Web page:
Mollycoddling the young

Discussion in 'The NAAFI Bar' started by old_fat_and_hairy, Jun 5, 2007.

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  1. old_fat_and_hairy

    old_fat_and_hairy LE Book Reviewer Reviews Editor

    Just heard an item on the news in which a team of learned psyhc....physc...pschy... head readers has concluded that we, as parents are , by being far too cautious, in danger of raising a generation of wimps.
    Colin Iggulden, author of 'The Dangerous Book for Boys' accuses us of wrapping our children in cotton wool. Is this correct?




    Personally, I always favoured wrapping them in sacking and tied off with razor wire.
     
  2. Oooo, you're nasty!

    But it's true. We're raising whimps because the gobment is turning US into whimps.

    Listen.... If we are told 'you can't do this, it gives you cancer' or 'don't eat that, it turns your piss purple' or 'don't say this, 'cos we'll arrest you' or 'Don't even think about it......' then the chances are our fear of doing something dangerous will naturally rub off on our kids.

    Add to that the fact that the media make such a hoohaa about anything and everything, that we end up living in a state of constant paranoia... There's always a bad man around the corner....
     
  3. Kids roaming the streets, parents get vilified in the press?

    Don't let your kids out and thats wrong as well.

    Double standards!
     
  4. old_fat_and_hairy

    old_fat_and_hairy LE Book Reviewer Reviews Editor

    I used to believe in faeries, hobgoblins and such like, but now the new 'little ones', the Elv and Safety ones have ruined life in so many ways.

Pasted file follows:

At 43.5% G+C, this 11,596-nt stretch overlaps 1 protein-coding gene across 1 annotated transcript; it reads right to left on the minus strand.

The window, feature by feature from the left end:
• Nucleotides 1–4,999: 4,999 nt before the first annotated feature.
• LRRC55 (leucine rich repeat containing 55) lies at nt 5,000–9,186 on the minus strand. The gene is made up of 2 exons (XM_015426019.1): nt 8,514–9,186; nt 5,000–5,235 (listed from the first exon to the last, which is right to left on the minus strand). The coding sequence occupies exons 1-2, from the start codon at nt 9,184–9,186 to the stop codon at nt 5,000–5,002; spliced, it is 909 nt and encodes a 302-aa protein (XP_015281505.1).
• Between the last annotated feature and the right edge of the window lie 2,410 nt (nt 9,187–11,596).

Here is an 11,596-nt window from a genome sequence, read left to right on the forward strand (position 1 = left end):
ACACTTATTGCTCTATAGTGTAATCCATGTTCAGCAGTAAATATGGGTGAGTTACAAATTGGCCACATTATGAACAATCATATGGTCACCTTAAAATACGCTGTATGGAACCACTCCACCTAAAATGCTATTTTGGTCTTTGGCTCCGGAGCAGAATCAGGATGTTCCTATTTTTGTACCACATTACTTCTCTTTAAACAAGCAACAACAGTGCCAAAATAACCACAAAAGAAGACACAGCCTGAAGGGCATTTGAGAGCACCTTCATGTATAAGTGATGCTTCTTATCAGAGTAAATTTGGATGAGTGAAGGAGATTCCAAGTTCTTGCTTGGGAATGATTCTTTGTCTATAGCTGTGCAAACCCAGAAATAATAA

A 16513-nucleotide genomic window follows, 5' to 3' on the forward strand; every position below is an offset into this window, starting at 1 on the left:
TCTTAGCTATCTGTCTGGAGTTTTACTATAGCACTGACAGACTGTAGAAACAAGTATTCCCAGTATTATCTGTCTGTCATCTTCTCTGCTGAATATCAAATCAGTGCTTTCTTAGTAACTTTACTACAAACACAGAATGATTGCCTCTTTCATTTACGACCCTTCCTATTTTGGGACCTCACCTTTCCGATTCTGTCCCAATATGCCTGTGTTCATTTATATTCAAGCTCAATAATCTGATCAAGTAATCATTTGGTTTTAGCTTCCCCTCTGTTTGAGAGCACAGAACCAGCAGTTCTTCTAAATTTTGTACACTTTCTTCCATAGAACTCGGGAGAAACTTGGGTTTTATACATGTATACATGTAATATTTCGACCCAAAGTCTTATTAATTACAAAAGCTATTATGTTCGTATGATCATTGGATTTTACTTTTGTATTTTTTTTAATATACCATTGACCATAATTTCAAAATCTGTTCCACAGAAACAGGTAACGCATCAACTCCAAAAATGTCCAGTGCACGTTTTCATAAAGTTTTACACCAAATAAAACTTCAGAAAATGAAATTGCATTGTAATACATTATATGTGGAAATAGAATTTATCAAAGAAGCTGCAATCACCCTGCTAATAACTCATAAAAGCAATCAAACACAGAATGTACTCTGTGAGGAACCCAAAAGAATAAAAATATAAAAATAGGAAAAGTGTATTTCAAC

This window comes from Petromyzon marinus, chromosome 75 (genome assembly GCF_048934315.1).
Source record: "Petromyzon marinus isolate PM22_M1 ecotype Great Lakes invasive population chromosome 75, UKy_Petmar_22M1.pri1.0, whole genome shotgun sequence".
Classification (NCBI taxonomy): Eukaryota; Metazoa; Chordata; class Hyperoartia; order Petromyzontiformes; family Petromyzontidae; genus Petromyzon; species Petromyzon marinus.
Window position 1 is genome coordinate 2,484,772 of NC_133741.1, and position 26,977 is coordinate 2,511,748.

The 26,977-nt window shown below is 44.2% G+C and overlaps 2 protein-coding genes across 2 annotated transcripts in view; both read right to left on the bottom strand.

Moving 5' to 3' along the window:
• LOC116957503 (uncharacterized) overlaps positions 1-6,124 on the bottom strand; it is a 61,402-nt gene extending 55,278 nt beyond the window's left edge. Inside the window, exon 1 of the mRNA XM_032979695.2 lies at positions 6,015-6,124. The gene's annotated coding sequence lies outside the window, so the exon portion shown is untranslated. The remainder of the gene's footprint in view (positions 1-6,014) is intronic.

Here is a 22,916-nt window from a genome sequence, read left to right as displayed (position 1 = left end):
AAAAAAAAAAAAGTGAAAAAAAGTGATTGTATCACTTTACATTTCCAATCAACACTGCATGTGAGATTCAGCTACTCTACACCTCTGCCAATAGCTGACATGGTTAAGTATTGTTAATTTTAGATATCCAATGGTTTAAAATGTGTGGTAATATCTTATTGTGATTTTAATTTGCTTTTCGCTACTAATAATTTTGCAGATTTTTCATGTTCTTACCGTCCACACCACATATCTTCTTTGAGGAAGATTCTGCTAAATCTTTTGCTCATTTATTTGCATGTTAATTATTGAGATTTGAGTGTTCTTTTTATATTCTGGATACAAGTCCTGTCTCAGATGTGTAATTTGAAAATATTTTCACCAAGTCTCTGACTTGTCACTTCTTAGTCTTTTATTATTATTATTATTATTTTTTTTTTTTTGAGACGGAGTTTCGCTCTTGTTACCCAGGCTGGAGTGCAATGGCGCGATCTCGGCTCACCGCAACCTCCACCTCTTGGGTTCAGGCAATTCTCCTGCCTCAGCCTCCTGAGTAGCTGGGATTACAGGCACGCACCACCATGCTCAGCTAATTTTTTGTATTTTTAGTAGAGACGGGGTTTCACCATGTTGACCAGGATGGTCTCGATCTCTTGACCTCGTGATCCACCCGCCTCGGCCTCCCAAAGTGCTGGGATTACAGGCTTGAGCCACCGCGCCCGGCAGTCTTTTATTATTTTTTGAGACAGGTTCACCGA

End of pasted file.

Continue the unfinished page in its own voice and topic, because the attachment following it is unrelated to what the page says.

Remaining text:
I used to roam the fields and meadows, woods and glades when young, with no fear of anything, save the odd sabre-tooth tiger Now, there is so much to fear. Whether there always were paedos and such like, I know not, but the 'global village' concept with it's overload of information has raised awareness and increased fear.

    Bugger it. Hang 'em all.



    edited for spelling, grammar and bile.
     
  5. I knew a couple who believed in giving their children space, and thought that being protective or showing parental concern would stifle their creativity. They nearly had my missus convinced but I put my foot down and said "Fcuk the McCanns, this will come back to bite them on the arrse".
     
  6. Biped

    Biped LE Book Reviewer

    Spare the cattle prod, spoil the child.

    I'm going to let me little'un play with guns, climb trees, play on railway tracks, smoke, drink, fornicate and when she's old enough, I'm going to send her to a comprehensive. That'll learn her!
     
  7. lmao @ filthy
     
  8. A recent UNICEF report (as reported inthe media at the time, said that British children are the unhappiest in the Western world.

    Every time there is any issue involving 'kiddies', Brits of a certain persuasion generate a huge amount of indignancy/pure anger about 'paedos' and opprobrium at parents, like the McCanns, who don't meet what they consider to be appropriate standards for supervision. Given the propensity for anger directed at others to reflect one's own feelings of failure, I have always considered the two might be linked.